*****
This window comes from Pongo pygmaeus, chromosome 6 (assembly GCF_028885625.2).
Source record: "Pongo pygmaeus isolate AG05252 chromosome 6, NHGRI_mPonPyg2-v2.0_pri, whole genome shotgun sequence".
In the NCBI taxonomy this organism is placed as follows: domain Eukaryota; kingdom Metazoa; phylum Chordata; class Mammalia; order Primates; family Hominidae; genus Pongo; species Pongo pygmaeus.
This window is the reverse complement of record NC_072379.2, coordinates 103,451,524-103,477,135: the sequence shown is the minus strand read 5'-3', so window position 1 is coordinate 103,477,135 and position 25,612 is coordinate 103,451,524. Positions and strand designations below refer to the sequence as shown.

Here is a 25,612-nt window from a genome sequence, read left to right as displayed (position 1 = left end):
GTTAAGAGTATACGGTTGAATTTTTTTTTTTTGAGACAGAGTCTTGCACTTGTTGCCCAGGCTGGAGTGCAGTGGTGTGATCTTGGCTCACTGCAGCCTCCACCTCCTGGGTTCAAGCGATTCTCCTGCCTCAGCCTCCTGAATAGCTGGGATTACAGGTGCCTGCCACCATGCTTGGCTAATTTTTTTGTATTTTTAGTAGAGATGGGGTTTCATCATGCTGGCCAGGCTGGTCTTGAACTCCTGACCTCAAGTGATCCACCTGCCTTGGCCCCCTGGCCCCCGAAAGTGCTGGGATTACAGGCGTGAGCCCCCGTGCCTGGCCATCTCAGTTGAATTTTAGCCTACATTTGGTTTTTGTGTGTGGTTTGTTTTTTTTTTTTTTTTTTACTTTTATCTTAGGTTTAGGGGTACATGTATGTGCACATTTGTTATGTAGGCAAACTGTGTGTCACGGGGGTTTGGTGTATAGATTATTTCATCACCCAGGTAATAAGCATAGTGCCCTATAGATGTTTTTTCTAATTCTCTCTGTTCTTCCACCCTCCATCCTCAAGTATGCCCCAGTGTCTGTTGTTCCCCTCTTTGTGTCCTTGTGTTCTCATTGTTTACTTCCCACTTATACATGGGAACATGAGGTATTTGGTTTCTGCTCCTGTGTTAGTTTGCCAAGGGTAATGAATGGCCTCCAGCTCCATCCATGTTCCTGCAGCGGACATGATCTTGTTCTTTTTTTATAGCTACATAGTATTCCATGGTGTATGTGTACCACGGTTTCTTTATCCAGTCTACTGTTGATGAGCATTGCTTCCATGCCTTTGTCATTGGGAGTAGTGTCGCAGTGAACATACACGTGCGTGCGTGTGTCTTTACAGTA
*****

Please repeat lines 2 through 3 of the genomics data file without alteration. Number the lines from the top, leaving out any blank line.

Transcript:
Source record: "Pongo pygmaeus isolate AG05252 chromosome 6, NHGRI_mPonPyg2-v2.0_pri, whole genome shotgun sequence".
In the NCBI taxonomy this organism is placed as follows: domain Eukaryota; kingdom Metazoa; phylum Chordata; class Mammalia; order Primates; family Hominidae; genus Pongo; species Pongo pygmaeus.